The defense produced three expert witnesses in support of its contention that Marie Moore suffered from a multiple personality disorder. Dr. Charles Opsahl, a clinical psychologist and faculty member of the Yale University School of Medicine, conducted intelligence quotient, personality, and neuro-psychological tests of defendant. During his interview with defendant, the personality of Billy also appeared. He conducted similar tests of the Billy personality, and observed that those test results differed from the results obtained when he tested Marie. Based on this observation, as well as other observations concerning differences in behavior between Marie and Billy, Dr. Opsahl believed that defendant suffered from a multiple-personality disorder. He was also persuaded that defendant had some brain damage. Opsahl's professional opinion was that

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defendant was thus legally insane because she did not know right from wrong when she was Billy.

Dr. Dorothy Lewis, a board certified psychiatrist from New York University, administered similar tests. She also spoke with Billy who informed her that defendant's father raped her during childhood, that her father drank heavily and beat defendant's mother, and that a Mr. Ragusa had also raped defendant. Dr. Lewis concluded that Billy was psychotic, delusional, and was filled with very violent fantasies. After observing that the Billy personality exhibited traits of paranoid schizophrenia, Dr. Lewis explained that this meant that defendant also had such traits in her own personality. Dr. Lewis' expert conclusion was that defendant suffered from a multiple-personality disorder brought on by her history of sexual abuse.

Dr. James Merikangas, also on the faculty of the Yale University School of Medicine, was the final defense expert. He, too, was board certified in neurology and psychiatry. Dr. Merikangas conducted neurological tests of defendant, and interpreted CAT scan results to show that defendant had "significant" atrophy of frontal lobe brain tissue. Dr. Merikangas observed that defendant had hallucinations, grandiose delusions, and was frequently out of touch with reality. Based on his tests and observations, he concluded that defendant was psychotic and suffered from a multiple-personality disorder. He thus determined that she was legally insane.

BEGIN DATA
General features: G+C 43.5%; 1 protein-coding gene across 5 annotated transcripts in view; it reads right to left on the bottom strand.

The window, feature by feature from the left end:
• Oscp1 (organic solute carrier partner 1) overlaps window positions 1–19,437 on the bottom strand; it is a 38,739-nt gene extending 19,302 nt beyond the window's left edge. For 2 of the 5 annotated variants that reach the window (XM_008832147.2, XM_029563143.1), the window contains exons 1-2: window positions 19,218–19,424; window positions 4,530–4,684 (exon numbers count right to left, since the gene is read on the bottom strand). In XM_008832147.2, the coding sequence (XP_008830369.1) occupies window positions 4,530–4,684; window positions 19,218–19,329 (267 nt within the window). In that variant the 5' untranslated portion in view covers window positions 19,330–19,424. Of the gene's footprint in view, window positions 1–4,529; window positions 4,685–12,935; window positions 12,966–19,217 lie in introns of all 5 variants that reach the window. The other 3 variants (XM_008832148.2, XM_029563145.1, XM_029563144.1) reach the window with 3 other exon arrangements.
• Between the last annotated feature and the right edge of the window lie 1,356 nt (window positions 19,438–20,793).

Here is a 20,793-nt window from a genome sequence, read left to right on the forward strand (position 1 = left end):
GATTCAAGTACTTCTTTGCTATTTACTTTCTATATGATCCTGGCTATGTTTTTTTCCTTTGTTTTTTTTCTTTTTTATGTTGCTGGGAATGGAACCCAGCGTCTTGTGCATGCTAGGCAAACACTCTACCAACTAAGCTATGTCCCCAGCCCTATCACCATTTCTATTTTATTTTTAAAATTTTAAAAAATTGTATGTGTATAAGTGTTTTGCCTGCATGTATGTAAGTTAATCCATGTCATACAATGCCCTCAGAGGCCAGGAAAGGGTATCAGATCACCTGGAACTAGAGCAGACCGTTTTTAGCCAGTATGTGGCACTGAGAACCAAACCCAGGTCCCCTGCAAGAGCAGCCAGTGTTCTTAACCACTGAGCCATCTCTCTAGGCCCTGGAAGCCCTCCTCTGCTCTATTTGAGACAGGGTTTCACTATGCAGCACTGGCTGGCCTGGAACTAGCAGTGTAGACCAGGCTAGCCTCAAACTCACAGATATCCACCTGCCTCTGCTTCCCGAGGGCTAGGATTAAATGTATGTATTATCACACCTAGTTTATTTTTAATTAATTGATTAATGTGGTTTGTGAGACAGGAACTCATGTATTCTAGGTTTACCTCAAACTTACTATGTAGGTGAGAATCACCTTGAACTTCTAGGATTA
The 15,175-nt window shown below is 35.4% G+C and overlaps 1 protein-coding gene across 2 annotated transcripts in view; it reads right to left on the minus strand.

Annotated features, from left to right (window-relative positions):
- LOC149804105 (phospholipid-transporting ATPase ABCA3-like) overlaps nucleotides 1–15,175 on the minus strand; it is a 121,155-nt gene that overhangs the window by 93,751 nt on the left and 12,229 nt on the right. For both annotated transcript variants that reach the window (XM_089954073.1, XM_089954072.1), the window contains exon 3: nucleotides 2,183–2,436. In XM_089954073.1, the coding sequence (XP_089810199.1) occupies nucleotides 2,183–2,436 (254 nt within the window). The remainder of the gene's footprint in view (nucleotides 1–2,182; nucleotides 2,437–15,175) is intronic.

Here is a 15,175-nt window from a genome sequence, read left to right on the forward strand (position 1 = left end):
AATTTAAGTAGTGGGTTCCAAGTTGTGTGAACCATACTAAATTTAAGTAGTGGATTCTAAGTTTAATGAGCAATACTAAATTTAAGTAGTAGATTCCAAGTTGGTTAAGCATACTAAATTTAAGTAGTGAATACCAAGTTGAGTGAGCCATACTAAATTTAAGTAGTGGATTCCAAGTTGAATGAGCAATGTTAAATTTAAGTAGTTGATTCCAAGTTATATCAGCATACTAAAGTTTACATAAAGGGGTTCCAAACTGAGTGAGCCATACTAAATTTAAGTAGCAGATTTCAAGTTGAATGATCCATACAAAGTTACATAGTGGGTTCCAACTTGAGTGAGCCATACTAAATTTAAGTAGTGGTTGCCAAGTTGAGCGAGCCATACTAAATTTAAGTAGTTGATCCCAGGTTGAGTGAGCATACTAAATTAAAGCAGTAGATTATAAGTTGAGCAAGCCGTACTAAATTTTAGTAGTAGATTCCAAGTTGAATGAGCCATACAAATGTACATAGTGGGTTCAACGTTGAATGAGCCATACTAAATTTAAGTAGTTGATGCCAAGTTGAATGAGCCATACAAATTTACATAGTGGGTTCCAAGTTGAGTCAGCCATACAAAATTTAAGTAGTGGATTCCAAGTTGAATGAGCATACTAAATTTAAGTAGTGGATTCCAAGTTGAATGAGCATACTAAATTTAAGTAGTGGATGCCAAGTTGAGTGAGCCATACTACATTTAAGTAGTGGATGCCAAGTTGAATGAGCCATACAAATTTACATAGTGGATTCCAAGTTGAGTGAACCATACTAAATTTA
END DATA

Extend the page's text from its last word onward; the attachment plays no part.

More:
Given the nature and extent of the testimony elicited with regard to the insanity defense, we are persuaded that ample evidence existed to support a charge to the jury that a finding of diminished capacity could negate the "knowing" and "purposeful" elements of murder. We believe there was sufficient evidence to warrant a diminished capacity charge, particularly when we "'view[ ] the evidence and legitimate inferences to be drawn therefrom in the light most favorable to defendant. . . .'" Breakiron, supra, 108 N.J. at 617. Accordingly, we find that the trial court committed reversible error by

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failing to charge the jury that diminished capacity could negate the knowing or purposeful elements of the murder count. We so find despite the fact that defendant did not request such an instruction. As we made clear in Ramseur, "the trial court has a duty 'to charge the applicable law to the jury based upon facts regardless of what requests counsel may make. . . .'" 106 N.J. at 270-71 n. 62. Defendant had presented sufficient evidence at trial to warrant a diminished capacity instruction, an instruction that would have permitted the jury to determine whether the State had proved the "knowing" and "purposeful" elements of murder beyond a reasonable doubt. This is particularly relevant in this case where the defendant sought and was denied a charge on manslaughter and aggravated manslaughter.